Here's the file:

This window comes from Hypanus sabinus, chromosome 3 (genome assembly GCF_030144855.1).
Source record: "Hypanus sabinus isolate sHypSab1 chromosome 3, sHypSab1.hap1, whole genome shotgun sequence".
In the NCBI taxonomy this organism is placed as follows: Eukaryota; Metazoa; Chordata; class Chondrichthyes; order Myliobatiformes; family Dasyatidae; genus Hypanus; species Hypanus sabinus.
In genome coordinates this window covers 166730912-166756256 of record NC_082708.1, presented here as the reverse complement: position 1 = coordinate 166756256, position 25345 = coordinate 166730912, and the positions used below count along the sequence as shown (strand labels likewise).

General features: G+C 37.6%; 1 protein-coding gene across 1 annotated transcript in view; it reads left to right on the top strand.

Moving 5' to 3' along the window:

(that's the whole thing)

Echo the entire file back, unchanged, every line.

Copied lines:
This window comes from Hypanus sabinus, chromosome 3 (genome assembly GCF_030144855.1).
Source record: "Hypanus sabinus isolate sHypSab1 chromosome 3, sHypSab1.hap1, whole genome shotgun sequence".
In the NCBI taxonomy this organism is placed as follows: Eukaryota; Metazoa; Chordata; class Chondrichthyes; order Myliobatiformes; family Dasyatidae; genus Hypanus; species Hypanus sabinus.
In genome coordinates this window covers 166730912-166756256 of record NC_082708.1, presented here as the reverse complement: position 1 = coordinate 166756256, position 25345 = coordinate 166730912, and the positions used below count along the sequence as shown (strand labels likewise).

General features: G+C 37.6%; 1 protein-coding gene across 1 annotated transcript in view; it reads left to right on the top strand.

Moving 5' to 3' along the window: